Saturday, August 17, 2013

The Lesson of the Mermaid and Her Lover

Often, when I am reading, a friend or loved one comes to mind because I want to share my thoughts about the material with them.  Usually, the most apparent connections are those of my family members, my son and my daughter.  Like most families, especially those who have experienced divorce when the children are young, there are challenges in how the family members continue to relate to one another.  So, there are many reasons they come to mind, but it is always with a deep and loving interest in their lives.

A long time friend has, through the years, sent me quotes from the writings of one of her favorite authors, Mark Nepo.  I finally purchased, The Book of Awakening, and since then I have often quoted him in my own writing.  Today my reading formed around a quote from William Butler Yeats that Mark used to illustrate his point about how we want to share our innermost experiences with our loved ones.

A mermaid found a swimming lad,
Picked him for her own.
Pressed her body to his body,
Laughed; and plunging down
Forgot in cruel happiness
That even lovers drown.

Mark points out how even though we so much want to share our deep experiences with those we love, often, like the mermaid, we forget that not everyone can go where we go.  No one else can go into our depth completely.  How we respond when we realize this fact has much to do with the nature and quality of our relationships, particularly with those who are closest to us.  Because we want to share what is important to us we become vulnerable to disappointment when others seem unable to go there with us.

He made this point so clearly when he wrote of walking along the gurney as his partner of twenty years was being wheeled to the operating room where she would have cancer surgery.  He could go no further than the glass doors that closed before him as he watched her disappear down the corridor on the other side of those doors.  He

realized then, that whether it be our quarrel with God or with dead parents or with the limitations of our humanity, each of us must go beyond the glass doors of our experience alone.  And the work of compassion is to guide our dear ones as far as we can and to be there when they return.  But no one can go beyond the glass doors for us or with us.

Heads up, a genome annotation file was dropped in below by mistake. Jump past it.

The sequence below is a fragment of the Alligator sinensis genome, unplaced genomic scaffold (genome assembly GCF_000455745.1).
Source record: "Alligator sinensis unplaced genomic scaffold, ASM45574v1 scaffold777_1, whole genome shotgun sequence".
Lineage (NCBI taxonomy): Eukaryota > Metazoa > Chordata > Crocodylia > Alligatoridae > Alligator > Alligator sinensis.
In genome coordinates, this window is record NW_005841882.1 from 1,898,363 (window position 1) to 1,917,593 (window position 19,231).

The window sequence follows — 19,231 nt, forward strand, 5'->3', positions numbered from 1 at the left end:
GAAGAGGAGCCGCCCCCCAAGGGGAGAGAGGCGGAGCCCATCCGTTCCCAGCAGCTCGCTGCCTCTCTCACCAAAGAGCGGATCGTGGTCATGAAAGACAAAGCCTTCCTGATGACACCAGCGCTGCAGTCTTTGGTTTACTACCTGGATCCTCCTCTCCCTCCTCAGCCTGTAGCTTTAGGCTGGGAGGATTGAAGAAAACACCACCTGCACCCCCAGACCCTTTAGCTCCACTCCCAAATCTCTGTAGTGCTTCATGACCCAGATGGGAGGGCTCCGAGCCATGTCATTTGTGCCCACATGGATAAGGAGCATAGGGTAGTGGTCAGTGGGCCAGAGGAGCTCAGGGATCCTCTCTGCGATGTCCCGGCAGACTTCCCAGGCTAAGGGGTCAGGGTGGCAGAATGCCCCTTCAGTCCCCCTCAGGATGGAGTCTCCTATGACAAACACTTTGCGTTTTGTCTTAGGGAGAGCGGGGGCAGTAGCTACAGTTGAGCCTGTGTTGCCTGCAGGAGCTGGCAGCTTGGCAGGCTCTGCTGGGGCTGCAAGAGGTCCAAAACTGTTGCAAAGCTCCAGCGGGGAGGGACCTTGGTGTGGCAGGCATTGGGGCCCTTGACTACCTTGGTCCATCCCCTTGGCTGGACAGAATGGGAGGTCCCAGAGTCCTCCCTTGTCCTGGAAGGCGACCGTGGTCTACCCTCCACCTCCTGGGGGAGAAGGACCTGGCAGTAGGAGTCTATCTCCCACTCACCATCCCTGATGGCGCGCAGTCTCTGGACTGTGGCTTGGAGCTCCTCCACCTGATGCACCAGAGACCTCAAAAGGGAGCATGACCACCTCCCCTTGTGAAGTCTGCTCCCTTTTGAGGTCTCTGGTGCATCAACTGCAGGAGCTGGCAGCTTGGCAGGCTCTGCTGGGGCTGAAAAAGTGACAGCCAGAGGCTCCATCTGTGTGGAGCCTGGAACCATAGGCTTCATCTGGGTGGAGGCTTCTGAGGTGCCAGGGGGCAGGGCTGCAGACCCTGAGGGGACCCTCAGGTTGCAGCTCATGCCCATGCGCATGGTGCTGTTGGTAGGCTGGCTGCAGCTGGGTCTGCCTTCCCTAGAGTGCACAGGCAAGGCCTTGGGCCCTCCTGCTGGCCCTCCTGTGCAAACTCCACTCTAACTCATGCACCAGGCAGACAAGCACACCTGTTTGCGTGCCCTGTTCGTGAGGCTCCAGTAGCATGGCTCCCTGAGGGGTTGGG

No matter the struggles that occur within our relationships, perhaps made greater because of our love, we bring ourselves toward the surface of the waters of life, so that we may experience the love for and from others.  At the same time our loved ones, friends or even strangers may come from the shores of their lives to wash their souls in that same water.  It is then that we discover the harmony of understanding, sharing and becoming.  These are brief moments shared in that coming together.  But each must return to the environment of his/her own being.  Love does not capture the object of its heart.  Love frees it to be forever what it is that brought us together in the first place.

In the end the mermaid loses her lover when she fails to realize that he can only live in his own environment and she in hers.  They can meet where the air and water come together and share with one another, but must allow each to be true to their own realities. 


Inspector Clouseau said...


Your reference to the mermaid is so timely. As you know, I am a big fan of Turner Classic Movies. I recently saw a couple of fascinating movies starring Glynis Johns ( as a mermaid, one of them being Miranda: The notion of people not being able to visit a place from a physical, mental, and spiritual perspective, which others can visit is so simple, and yet so many of us view things from a fixed mindset or point of view.

Thanks for this.

Dan Perin said...

Thanks, Inspector, for your comment and reference to the movies. I had my own reaction to my article which nearly caused me to withdraw it because I didn't feel it represented what I was trying to say as clearly as desired. Your comment indicates that maybe I did achieve a level of satisfaction re: my purpose. I believe we have the ability for intimate interaction with those in other "dimensions," different philosophies, etc. That does not mean that we give up living in our own. Much more to consider on this subject.